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Key West, May 2011 (Part 4)

Rock the Boat (Don't Rock the Boat, Baby)

sunny 90 °F

We slept in this morning. The hotel's resident rooster regularly timed his crack-of-dawn call for about 11am. We appreciated this style of alarm clock - very much.

Something happened to me in Key West that I still can't explain. Although I don't live on a farm, I do reside in a very agricultural area. Chickens are commonplace. I don't think about them from one moment to the next. I don't even really like them. I arrive in Key West and all of a sudden, I'm driving myself nuts trying to take pictures of chickens who would rather not be photographed. In their little chicken brains, they probably liken tourists such as myself to the infamous papparazzi. Chickens roam free in Key West. Several times we saw a hen and her chicks scratching in a flowerbed for bugs, crossing the street or meandering through a restaurant. One afternoon, I tried for a ridiculous amount of time to capture just one image of a little black hen and her three skittish babies. It was impossible! My only explanation for my behavior is that Key West chickens come in a lovely variety of colors and the families are so darn cute that pulling out the camera is almost irresistible. Key West chickens are not at all like the white bread chickens I usually see and smell here in the country. I will offer that this need to photograph farm aninamls could be a genetic anamoly on my part. The same thing happened to me on St. John. I suddenly felt compelled to take photos of feral goats, pigs, and donkeys - animals I see on a regular basis here at home and don't think twice about. Despite all my efforts, I managed very few good chicken photographs. Sigh.

Our Alarm Clock (Even this guy wasn't interested in smiling for the camera)

The only thing we absolutely wanted to do this day was snorkel the reef at Looe Key. We chose to take the tour through Bahia Honda state park because it was reasonably priced and we also wanted to spend some time at the beaches there. Because the boat didn't leave until 1:30pm, we decided to sleep in and try the brunch at the hotel. This meal had quantity and quality. The buffet offered a variety of hot and cold items. The fresh fruit was delicious. With the buffet came a hot item from the kitchen - omelets, French toast, eggs, etc. And a bonus is that the Cafe is outside but shaded. We sat down with our first round of buffet food and - lo, and behold - there was a small brown chicken wandering around the tables and pecking for food. I almost had a panic attack because I left the room without my camera. What was I thinking?!? Jay basically had to tie me to my chair with napkins to keep my from running back upstairs. I did calm down enough to enjoy the rest of my breakfast and after awhile forgot the chicken was even there.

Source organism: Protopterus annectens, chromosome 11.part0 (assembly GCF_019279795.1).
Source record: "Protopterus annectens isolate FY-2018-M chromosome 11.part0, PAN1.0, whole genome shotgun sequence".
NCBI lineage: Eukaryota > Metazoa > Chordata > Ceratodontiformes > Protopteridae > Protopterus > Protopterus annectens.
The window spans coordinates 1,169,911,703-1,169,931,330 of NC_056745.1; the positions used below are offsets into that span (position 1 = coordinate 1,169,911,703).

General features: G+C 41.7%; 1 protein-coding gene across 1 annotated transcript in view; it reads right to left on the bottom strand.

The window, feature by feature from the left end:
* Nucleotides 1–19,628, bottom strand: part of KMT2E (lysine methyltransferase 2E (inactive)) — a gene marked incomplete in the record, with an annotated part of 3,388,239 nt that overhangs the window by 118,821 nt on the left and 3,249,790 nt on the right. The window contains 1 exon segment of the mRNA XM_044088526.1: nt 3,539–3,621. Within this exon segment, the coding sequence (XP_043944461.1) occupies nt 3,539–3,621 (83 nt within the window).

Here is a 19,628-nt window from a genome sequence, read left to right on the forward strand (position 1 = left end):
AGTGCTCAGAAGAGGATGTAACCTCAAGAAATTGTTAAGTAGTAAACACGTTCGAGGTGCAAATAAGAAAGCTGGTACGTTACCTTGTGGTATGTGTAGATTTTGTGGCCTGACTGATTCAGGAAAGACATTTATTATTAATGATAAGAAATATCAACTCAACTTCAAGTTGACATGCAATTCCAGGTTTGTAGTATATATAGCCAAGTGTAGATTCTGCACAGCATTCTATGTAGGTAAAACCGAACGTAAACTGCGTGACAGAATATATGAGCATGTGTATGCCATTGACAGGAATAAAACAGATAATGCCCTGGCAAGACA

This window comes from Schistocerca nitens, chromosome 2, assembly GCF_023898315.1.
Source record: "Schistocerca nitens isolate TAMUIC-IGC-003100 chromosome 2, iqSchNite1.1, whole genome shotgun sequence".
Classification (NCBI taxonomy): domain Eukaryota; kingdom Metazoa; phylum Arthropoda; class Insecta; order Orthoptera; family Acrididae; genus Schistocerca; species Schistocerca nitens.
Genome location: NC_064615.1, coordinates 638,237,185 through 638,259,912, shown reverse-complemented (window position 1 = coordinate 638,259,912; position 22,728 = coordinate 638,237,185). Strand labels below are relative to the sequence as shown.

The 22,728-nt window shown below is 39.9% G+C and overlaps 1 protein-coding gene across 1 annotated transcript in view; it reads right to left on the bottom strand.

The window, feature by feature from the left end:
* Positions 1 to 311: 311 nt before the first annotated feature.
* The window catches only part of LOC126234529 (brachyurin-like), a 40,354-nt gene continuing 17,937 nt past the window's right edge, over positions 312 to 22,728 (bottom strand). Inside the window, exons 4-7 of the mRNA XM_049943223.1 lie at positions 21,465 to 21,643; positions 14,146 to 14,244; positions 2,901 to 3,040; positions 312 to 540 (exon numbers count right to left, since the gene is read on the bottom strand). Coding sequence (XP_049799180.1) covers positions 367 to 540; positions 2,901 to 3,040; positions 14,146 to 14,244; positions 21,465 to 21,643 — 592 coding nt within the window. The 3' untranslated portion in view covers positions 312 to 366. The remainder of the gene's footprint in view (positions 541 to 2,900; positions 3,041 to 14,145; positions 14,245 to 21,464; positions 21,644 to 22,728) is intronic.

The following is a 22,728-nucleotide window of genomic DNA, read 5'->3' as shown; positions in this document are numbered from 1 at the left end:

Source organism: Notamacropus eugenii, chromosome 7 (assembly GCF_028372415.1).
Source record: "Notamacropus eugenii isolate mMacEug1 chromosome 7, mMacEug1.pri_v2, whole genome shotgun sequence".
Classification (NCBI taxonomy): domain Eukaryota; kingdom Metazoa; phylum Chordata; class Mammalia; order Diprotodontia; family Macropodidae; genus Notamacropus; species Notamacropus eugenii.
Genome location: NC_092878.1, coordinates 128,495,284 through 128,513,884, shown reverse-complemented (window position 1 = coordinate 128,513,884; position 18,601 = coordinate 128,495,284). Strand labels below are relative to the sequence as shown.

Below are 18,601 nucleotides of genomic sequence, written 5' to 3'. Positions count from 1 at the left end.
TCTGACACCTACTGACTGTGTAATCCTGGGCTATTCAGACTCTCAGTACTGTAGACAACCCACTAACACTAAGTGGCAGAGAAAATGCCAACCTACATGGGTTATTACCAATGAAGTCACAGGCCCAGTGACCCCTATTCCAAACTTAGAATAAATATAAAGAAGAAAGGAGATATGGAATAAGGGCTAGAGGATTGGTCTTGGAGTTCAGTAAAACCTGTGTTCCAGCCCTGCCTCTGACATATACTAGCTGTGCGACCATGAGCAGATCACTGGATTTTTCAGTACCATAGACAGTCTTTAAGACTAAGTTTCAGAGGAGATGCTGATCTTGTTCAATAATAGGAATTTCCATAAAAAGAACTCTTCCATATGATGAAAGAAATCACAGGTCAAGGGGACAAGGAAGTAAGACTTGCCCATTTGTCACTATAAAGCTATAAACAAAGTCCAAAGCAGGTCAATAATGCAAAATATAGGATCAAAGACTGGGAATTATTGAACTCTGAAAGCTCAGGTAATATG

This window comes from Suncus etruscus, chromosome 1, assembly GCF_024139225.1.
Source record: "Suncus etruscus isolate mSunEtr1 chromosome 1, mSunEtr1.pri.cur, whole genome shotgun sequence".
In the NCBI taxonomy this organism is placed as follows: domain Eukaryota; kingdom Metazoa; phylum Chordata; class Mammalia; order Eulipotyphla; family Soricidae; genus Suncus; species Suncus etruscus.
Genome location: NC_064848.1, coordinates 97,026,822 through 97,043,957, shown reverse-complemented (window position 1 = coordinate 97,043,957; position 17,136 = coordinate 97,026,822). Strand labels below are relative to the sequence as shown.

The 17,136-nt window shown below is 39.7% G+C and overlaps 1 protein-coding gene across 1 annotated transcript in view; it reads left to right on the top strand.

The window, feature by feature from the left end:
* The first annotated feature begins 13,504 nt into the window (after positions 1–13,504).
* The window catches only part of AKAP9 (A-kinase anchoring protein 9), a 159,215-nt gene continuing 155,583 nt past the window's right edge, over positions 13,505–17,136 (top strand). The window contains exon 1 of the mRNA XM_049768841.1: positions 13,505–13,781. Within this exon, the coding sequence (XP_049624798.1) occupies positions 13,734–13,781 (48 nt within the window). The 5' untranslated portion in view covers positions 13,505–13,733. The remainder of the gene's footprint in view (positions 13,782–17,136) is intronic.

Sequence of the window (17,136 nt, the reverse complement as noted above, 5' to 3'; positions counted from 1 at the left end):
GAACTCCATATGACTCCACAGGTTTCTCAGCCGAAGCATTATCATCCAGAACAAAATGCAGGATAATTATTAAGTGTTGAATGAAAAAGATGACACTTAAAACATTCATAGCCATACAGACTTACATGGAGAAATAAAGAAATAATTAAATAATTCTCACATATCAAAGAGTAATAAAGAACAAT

Bahia Honda is located at the lower end of Marathon about an hour's drive from Key West. Because we had to check in an hour and a half before the boat ride, we had plenty of time to explore the park. This park has quintessential natural Keys beauty, but it is very exposed. Besides the few pavilions on the smallest beach and the air-conditioned concession bar and gift shop, there is precious little shade. Also of note, the beaches are left in their natural state. This equates to lots of seagrass on the beach and heavy wrack (a floating seagrass mini-ecosystem) in the water at the edge of the beach. Bahia Honda was hopping with people. There were sunbathers, snorkelers, kayakers, boaters, fishermen, and campers. This would not be the place to visit if you were looking for privacy and seclusion. Our first order of business was to take the short trail up to the railroad bridge and have a look around. The color of the water ranged from aquamarine to peridot to azur. Breathtaking. And it was so clear that we could see to the bottom of the pilings from the bridge.


We grabbed our snorkel gear and headed to the boat. Our captain was PT and Justin was the dive master for the trip. After all saftey information was dispersed and introductions made, we were underway. The snorkel site is six miles from shore in a dedicated marine sanctuary so the boat ride took about forty minutes. Neither Jay or I had ever snorkeled in open water before. We were both looking forward to it. Our snorkeling experiences are limited to a week in St. John where an underwater paradise can be found just a few feet from shore in very placid water. There were no swells and no rocking boats to deal with. I have trouble with motion sickness. I would never dream of getting on a boat without being appropriately medicated. I was also told that in rough seas, motion sickness can happen even to snorkelers. I was not unprepared. I took my Bonine earlier in the day. Perhaps I should have taken more than the recommended dose. All was well until the boat stopped moving and started rocking. Getting out of the boat and into the water helped at first. At Looe Key, the swells were reportedly 1 to 3 feet. It felt like more to me. We were tossed around like flotsum and jetsum. Once I got my mask on and my face in the water, the queasiness eased up. I was good for the next hour or so. As time went by, it seemed like the seas were getting rougher and the water murkier. The queasiness came back. But I didn't want to get back on the bobbing boat because that would still be worse than the undulating water. Just when I thought I was going to lose my buffet breakfast in my snorkel, they called us all back in. I climbed in and promptly laid myself down on a bench, closed my eyes, and remained that way for the rest of the trip. PT was very very nice and checked on me occasionally. I hated making a spectacle of myself, but throwing up in front of everyone would have been much worse. The ride back seemed like some kind of evil purgatory but I survived it with the contents of my stomach still in my stomach. I was never so happy to be back on terra firma!